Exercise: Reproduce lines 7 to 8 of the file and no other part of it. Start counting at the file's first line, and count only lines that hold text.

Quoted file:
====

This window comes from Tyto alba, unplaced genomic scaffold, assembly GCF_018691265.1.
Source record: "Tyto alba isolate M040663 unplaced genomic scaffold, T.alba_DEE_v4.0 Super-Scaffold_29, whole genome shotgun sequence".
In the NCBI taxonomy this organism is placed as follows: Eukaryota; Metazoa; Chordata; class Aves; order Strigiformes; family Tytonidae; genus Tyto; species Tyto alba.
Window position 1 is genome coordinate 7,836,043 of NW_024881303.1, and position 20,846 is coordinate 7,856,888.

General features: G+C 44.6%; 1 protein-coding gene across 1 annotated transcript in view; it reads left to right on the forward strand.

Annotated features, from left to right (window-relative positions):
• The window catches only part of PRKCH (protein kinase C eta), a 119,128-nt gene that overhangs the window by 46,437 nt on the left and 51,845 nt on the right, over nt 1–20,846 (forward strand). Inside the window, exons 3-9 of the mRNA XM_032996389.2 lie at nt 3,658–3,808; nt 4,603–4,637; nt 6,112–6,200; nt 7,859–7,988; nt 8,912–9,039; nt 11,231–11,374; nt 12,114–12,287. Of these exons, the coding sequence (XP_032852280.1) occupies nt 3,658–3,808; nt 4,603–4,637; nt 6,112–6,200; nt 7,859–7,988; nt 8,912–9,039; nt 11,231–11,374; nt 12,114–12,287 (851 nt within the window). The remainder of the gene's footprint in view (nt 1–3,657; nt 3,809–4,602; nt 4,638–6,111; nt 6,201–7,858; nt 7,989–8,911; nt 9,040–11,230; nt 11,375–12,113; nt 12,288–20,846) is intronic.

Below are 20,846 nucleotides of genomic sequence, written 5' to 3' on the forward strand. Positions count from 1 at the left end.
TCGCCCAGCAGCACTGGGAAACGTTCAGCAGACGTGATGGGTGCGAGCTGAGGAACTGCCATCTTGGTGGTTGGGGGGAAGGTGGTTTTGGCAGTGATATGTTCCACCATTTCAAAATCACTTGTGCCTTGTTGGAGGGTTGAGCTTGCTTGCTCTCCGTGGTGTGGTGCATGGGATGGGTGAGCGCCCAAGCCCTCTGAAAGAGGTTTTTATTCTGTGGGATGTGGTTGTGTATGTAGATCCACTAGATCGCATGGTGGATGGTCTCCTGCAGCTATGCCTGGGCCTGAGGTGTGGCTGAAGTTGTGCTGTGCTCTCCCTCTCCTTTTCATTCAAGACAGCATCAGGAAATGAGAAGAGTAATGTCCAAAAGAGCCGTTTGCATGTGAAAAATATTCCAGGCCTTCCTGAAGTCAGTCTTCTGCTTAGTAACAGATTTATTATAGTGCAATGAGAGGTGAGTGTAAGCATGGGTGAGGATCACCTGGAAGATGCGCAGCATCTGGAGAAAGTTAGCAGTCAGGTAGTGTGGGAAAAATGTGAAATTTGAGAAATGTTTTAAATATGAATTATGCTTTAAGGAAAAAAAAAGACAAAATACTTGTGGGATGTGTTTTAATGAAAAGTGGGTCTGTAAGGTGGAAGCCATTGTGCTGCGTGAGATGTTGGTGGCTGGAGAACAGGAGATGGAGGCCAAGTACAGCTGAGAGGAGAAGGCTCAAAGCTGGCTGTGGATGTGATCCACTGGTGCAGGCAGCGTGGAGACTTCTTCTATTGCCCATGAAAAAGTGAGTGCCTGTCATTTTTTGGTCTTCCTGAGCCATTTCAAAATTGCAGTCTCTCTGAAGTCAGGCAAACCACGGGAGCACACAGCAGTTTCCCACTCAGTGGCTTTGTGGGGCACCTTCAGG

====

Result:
• The window catches only part of PRKCH (protein kinase C eta), a 119,128-nt gene that overhangs the window by 46,437 nt on the left and 51,845 nt on the right, over nt 1–20,846 (forward strand). Inside the window, exons 3-9 of the mRNA XM_032996389.2 lie at nt 3,658–3,808; nt 4,603–4,637; nt 6,112–6,200; nt 7,859–7,988; nt 8,912–9,039; nt 11,231–11,374; nt 12,114–12,287. Of these exons, the coding sequence (XP_032852280.1) occupies nt 3,658–3,808; nt 4,603–4,637; nt 6,112–6,200; nt 7,859–7,988; nt 8,912–9,039; nt 11,231–11,374; nt 12,114–12,287 (851 nt within the window). The remainder of the gene's footprint in view (nt 1–3,657; nt 3,809–4,602; nt 4,638–6,111; nt 6,201–7,858; nt 7,989–8,911; nt 9,040–11,230; nt 11,375–12,113; nt 12,288–20,846) is intronic.

Below are 20,846 nucleotides of genomic sequence, written 5' to 3' on the forward strand. Positions count from 1 at the left end.